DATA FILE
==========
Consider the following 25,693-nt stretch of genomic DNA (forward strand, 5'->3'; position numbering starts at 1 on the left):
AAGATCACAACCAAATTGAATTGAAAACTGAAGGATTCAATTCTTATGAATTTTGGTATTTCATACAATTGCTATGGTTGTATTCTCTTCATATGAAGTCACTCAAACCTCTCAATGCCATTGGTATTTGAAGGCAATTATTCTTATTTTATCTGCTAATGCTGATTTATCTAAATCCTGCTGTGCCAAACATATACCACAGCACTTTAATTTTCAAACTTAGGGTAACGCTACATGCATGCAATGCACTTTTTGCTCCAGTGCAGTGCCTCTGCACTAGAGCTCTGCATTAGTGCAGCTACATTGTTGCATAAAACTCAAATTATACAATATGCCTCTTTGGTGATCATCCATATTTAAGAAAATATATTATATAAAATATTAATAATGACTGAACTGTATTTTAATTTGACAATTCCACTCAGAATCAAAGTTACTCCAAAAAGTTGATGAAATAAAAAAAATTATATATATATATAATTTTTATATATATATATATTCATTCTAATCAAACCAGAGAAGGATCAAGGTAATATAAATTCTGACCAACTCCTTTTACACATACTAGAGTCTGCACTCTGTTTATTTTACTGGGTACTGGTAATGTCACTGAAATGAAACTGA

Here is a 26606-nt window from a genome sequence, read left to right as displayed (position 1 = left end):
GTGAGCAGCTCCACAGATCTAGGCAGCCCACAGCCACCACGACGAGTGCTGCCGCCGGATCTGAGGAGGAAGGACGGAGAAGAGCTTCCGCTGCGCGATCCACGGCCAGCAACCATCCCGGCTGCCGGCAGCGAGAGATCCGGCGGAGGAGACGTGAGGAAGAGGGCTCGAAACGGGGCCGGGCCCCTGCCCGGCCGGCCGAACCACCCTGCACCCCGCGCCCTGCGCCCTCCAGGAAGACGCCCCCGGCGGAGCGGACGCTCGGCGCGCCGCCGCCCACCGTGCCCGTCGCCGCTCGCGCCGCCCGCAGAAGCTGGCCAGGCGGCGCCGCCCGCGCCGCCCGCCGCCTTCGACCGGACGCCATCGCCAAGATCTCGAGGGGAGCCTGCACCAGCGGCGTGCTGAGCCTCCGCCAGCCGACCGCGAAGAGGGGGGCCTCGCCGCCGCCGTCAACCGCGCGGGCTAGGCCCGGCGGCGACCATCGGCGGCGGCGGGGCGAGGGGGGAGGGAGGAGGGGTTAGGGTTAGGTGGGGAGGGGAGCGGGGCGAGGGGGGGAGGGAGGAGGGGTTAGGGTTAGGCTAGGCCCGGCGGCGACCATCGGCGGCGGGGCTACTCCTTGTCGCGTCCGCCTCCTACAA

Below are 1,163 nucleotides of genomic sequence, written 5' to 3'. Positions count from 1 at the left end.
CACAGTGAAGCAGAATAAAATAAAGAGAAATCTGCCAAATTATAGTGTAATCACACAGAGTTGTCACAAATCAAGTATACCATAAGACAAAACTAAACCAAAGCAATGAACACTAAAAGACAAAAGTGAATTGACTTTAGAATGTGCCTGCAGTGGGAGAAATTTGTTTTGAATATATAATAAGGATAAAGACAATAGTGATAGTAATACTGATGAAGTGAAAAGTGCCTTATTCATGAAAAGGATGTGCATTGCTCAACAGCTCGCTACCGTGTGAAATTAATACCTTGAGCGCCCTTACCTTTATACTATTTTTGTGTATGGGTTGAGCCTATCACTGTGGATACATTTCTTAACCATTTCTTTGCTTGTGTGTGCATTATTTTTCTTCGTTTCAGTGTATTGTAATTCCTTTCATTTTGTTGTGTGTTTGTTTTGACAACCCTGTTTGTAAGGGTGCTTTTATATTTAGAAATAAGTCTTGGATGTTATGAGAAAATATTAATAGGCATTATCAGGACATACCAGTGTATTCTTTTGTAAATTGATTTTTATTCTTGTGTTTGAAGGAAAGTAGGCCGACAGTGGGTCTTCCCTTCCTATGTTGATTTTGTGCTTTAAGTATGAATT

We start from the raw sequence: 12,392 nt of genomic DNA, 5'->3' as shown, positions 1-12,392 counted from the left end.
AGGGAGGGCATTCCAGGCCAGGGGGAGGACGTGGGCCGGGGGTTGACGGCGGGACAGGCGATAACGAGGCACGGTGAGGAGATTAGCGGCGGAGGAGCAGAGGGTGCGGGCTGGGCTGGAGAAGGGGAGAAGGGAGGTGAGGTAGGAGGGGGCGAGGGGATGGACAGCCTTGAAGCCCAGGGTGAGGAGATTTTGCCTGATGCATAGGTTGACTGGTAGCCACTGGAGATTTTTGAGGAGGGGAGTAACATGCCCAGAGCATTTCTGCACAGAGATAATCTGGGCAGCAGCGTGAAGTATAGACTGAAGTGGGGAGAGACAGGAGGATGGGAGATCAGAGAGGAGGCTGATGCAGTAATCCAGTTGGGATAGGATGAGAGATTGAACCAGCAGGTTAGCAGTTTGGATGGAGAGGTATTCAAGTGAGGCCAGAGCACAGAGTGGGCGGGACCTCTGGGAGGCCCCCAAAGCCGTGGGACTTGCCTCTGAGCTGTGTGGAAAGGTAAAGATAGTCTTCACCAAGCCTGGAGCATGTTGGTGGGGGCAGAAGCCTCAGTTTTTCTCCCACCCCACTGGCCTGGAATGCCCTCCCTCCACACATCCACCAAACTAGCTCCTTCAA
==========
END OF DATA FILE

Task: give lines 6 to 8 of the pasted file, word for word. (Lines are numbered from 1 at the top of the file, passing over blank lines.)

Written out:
CACAGTGAAGCAGAATAAAATAAAGAGAAATCTGCCAAATTATAGTGTAATCACACAGAGTTGTCACAAATCAAGTATACCATAAGACAAAACTAAACCAAAGCAATGAACACTAAAAGACAAAAGTGAATTGACTTTAGAATGTGCCTGCAGTGGGAGAAATTTGTTTTGAATATATAATAAGGATAAAGACAATAGTGATAGTAATACTGATGAAGTGAAAAGTGCCTTATTCATGAAAAGGATGTGCATTGCTCAACAGCTCGCTACCGTGTGAAATTAATACCTTGAGCGCCCTTACCTTTATACTATTTTTGTGTATGGGTTGAGCCTATCACTGTGGATACATTTCTTAACCATTTCTTTGCTTGTGTGTGCATTATTTTTCTTCGTTTCAGTGTATTGTAATTCCTTTCATTTTGTTGTGTGTTTGTTTTGACAACCCTGTTTGTAAGGGTGCTTTTATATTTAGAAATAAGTCTTGGATGTTATGAGAAAATATTAATAGGCATTATCAGGACATACCAGTGTATTCTTTTGTAAATTGATTTTTATTCTTGTGTTTGAAGGAAAGTAGGCCGACAGTGGGTCTTCCCTTCCTATGTTGATTTTGTGCTTTAAGTATGAATT

We start from the raw sequence: 12,392 nt of genomic DNA, 5'->3' as shown, positions 1-12,392 counted from the left end.
AGGGAGGGCATTCCAGGCCAGGGGGAGGACGTGGGCCGGGGGTTGACGGCGGGACAGGCGATAACGAGGCACGGTGAGGAGATTAGCGGCGGAGGAGCAGAGGGTGCGGGCTGGGCTGGAGAAGGGGAGAAGGGAGGTGAGGTAGGAGGGGGCGAGGGGATGGACAGCCTTGAAGCCCAGGGTGAGGAGATTTTGCCTGATGCATAGGTTGACTGGTAGCCACTGGAGATTTTTGAGGAGGGGAGTAACATGCCCAGAGCATTTCTGCACAGAGATAATCTGGGCAGCAGCGTGAAGTATAGACTGAAGTGGGGAGAGACAGGAGGATGGGAGATCAGAGAGGAGGCTGATGCAGTAATCCAGTTGGGATAGGATGAGAGATTGAACCAGCAGGTTAGCAGTTTGGATGGAGAGGTATTCAAGTGAGGCCAGAGCACAGAGTGGGCGGGACCTCTGGGAGGCCCCCAAAGCCGTGGGACTTGCCTCTGAGCTGTGTGGAAAGGTAAAGATAGTCTTCACCAAGCCTGGAGCATGTTGGTGGGGGCAGAAGCCTCAGTTTTTCTCCCACCCCACTGGCCTGGAATGCCCTCCCTCCACACATCCACCAAACTAGCTCCTTCAA